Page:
Several years ago, while on a diplomatic assignment, I was tasked with securing agreement from a Russian delegation on what was apparently a purely procedural issue. It was the sort of question that should have been resolved in 30 seconds at most, simply as a matter of convenience and without debate and according to established precedent. My Russian counterpart saw the situation as the US delegation asking for something and immediately wanted to know what concessions we were willing to grant in return for Russia giving us what we wanted. In the end, nothing happened, as I was not authorized to concede anything, and senior level people had to resolve a trivial technical point before real dialogue could take place. This illustrates a typical Russian approach to negotiation: try to get something for nothing, or make the other side pay a price merely to begin the process. It would be as though one were interested in buying a used car and the dealer asked for a “convenience” fee to walk on the lot and view the options.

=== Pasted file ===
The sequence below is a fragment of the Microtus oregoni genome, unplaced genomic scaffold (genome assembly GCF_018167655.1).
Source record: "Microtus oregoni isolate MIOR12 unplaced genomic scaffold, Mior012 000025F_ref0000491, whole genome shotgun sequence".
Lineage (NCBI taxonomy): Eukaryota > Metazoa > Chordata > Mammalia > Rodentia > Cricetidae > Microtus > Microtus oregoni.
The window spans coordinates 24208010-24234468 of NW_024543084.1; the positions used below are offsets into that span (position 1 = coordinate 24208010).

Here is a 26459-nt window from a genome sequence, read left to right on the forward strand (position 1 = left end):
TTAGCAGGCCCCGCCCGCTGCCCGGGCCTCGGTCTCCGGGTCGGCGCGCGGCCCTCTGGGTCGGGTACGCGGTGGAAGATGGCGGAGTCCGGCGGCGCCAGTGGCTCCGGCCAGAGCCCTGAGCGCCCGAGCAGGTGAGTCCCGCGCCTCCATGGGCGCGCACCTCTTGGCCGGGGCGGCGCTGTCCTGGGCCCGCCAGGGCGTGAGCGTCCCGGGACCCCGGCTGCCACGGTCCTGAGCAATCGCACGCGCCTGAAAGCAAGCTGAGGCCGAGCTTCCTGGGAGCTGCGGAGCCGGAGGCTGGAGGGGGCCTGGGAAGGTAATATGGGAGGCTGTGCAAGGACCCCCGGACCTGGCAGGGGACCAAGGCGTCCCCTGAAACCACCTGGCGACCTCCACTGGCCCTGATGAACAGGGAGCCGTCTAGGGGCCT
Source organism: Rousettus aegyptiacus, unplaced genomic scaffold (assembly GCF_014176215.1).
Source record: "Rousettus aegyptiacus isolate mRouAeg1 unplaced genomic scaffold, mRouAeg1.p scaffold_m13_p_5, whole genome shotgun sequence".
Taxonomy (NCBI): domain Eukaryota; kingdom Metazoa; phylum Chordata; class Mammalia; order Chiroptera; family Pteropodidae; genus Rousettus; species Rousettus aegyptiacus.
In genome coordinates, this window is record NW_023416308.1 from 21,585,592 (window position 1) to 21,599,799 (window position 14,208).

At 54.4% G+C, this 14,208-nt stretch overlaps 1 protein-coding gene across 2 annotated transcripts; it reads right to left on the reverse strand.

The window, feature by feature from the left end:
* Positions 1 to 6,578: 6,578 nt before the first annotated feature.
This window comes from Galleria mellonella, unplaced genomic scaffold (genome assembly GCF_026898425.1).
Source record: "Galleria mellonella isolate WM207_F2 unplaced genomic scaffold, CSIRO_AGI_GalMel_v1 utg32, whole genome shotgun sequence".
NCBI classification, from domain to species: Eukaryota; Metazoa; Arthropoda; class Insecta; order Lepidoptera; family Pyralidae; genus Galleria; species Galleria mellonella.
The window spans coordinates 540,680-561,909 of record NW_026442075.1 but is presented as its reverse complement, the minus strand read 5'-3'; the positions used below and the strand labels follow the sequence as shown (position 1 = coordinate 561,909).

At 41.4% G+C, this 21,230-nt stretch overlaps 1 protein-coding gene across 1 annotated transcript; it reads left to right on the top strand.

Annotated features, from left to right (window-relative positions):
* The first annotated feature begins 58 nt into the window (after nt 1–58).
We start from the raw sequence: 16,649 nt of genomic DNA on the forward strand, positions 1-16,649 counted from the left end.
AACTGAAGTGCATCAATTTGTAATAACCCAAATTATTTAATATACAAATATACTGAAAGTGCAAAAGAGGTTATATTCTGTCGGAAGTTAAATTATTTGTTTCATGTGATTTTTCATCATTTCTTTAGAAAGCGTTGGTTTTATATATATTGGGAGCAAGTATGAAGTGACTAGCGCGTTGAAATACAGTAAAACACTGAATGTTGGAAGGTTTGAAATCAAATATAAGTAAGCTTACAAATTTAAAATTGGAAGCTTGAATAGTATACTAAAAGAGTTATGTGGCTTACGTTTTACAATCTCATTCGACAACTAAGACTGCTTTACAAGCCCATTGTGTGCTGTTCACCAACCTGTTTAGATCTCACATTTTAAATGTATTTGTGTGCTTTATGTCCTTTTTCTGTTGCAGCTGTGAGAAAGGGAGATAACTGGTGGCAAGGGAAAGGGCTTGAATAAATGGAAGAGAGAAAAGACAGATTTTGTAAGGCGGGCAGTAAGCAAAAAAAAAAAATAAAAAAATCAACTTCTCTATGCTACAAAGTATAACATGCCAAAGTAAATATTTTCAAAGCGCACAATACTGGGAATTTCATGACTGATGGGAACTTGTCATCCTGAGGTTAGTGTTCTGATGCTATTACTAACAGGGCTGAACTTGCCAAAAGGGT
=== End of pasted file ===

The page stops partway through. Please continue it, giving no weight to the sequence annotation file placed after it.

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By this logic, approaching the Russian government with even a seemingly simple suggestion to preserve New START, or its essential limitations, beyond 2026 could end up undermining the chances for the treaty’s continuation. Regardless of the benefits, Moscow may perceive this as an opportunity to seek concessions from Washington. The more it seems that preserving New START is important to the United States and NATO, the greater the likelihood that Russia will seek to leverage it, or at least test to see if Washington wants it badly enough to throw some concessions Moscow’s way.